Mr Yusuf Anka, Acting Chairman, National Population Commission says Nigeria still lags behind in the Cairo Commitment, with high maternal mortality rate.
Anka made this known at the commemoration of the 2019 World Population Day on Thursday in Abuja, with the theme: ’25 Years of ICPD: Accelerating the Promise’.
The International Conference on Population and Development (ICPD) was held in Cairo where an agreement was reached by 179 countries.
It was adopted in 1994 in Cairo, Egypt, to adopt the visionary programme of action agreeing to put people first, and empowering women to freely decide the timing and spacing of their pregnancies.
Anka noted that the critical issue facing Nigeria was how far the country had fared in meeting the targets of the Cairo Summit and what measures have been put in place to accelerate the full implementation of the ICPD Programme of Action.
He said in spite of all the improvements, modern contraceptive prevalence rate was still very low, unmet needs in family planning still high and female genital mutilation still prevalent.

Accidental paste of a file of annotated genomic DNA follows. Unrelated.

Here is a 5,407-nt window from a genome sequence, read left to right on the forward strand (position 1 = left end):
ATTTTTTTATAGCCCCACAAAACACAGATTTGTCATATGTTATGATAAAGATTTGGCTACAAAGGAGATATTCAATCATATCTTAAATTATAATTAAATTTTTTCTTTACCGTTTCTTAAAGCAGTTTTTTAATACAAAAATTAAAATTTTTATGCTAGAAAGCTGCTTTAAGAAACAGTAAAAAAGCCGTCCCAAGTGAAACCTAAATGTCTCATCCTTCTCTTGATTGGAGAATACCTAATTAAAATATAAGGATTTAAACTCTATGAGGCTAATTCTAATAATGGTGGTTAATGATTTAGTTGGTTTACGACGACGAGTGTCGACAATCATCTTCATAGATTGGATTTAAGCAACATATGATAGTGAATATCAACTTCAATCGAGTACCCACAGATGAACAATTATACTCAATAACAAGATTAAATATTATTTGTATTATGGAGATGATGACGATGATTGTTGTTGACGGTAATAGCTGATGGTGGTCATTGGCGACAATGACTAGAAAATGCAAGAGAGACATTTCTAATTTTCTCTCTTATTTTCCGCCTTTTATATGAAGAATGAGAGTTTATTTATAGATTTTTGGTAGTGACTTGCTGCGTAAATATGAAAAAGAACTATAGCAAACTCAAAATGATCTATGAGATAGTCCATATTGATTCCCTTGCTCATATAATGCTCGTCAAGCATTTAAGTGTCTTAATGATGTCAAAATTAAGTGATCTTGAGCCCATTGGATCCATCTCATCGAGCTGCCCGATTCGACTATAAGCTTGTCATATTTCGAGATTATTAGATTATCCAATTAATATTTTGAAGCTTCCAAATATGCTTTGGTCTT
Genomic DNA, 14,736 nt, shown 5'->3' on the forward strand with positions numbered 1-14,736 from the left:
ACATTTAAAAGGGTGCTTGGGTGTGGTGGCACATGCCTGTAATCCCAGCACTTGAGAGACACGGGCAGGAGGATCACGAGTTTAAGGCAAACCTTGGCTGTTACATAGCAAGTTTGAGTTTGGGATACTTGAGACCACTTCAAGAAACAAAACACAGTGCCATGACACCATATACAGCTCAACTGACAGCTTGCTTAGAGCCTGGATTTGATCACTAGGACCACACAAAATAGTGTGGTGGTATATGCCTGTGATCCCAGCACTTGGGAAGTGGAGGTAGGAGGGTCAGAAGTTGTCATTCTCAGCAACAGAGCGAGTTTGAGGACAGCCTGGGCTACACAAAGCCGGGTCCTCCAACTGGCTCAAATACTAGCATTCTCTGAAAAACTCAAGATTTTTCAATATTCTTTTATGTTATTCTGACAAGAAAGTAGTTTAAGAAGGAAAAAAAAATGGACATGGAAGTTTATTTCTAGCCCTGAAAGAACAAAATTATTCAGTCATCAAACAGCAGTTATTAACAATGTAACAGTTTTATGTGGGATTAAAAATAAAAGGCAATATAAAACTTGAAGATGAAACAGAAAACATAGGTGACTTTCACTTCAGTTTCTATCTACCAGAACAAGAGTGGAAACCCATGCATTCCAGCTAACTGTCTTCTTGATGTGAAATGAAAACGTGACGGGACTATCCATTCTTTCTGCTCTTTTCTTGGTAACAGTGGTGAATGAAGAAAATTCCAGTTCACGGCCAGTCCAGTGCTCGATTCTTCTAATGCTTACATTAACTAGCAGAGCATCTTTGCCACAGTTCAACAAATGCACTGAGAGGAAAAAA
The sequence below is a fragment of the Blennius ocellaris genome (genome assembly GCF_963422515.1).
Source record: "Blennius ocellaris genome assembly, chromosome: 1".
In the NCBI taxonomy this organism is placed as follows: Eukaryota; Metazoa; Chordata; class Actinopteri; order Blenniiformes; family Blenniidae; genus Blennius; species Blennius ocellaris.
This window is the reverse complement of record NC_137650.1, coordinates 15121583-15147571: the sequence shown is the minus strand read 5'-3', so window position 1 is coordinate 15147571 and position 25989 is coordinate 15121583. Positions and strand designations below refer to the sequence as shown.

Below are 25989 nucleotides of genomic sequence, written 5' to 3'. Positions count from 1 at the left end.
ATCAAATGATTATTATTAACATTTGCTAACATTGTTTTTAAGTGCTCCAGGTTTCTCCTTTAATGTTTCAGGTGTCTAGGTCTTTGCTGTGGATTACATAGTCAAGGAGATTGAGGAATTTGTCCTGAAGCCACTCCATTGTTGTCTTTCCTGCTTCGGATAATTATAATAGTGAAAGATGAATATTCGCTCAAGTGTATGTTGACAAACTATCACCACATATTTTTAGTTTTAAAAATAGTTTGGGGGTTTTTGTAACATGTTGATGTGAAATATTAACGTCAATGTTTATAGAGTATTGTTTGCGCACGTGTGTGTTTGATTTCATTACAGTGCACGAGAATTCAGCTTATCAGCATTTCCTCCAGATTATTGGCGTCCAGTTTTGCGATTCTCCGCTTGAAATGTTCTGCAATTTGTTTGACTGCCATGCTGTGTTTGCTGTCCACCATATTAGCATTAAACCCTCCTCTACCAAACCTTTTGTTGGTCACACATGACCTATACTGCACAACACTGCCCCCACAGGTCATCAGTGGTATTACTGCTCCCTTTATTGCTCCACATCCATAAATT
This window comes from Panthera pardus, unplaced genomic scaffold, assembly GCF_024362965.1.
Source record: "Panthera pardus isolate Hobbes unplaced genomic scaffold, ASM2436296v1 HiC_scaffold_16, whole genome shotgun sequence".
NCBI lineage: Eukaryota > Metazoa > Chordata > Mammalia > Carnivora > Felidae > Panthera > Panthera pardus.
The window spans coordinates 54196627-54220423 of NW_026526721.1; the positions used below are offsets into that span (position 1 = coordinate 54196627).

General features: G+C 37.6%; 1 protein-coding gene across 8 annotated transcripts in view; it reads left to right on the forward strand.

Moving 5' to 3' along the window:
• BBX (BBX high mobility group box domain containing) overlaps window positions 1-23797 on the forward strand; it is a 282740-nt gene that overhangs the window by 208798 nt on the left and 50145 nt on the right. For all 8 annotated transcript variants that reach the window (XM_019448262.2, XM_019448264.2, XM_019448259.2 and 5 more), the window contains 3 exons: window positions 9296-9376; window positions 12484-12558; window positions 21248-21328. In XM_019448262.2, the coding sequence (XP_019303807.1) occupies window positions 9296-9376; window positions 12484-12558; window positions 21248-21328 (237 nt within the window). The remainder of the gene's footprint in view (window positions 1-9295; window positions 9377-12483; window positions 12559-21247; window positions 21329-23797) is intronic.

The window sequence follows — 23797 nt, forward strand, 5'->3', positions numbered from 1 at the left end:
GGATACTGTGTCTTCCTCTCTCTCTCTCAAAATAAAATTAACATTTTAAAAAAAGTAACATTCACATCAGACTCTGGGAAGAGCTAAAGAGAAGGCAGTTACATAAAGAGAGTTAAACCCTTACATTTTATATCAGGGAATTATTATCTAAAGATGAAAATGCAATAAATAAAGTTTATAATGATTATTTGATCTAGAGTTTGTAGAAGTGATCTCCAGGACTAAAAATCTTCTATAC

“As a data generating agency of government, the National Population Commission, with her partners has been tracking the performance of the country through various surveys. Celebrating 25 years of ICPD is akin to extolling the conscientious focus on individual well-being as against targets,” he said.
Mr Eugene Kongnyuy, United Nations Population Fund (UNFPA) Country Representative, said women have the right to make their own decisions about whether, when or how often to become pregnant.
Kongnyuy gave an analogy of women’s right in comparison to chicken.
“In Cairo, we imagined a future in which every pregnancy is wanted because every woman and girl will have the autonomy over her own body. We also imagined a future where no woman will die giving birth, no matter her location, socio-economic or legal status; she would have access to quality and antenatal services. We imagined a time where everybody will live in a society free from violence, with respect to dignity and where young girls will not be forced to marry or have their genitals mutilated,’’ he said.
In his address, Prof. Oka Obono, of the Department of Sociology, University of Ibadan, said this was a good time to reflect on what was achieved at the ICPD Conference in 1994, where rights were a central issue.
He said vulnerabilities arise because the rights of people are not recognised and protected.
Obono recommended increased investment in education and liberation of women from oppressive status quo.
He also called for interconnection among vulnerable groups and mobilisation of civil societies for gender equality.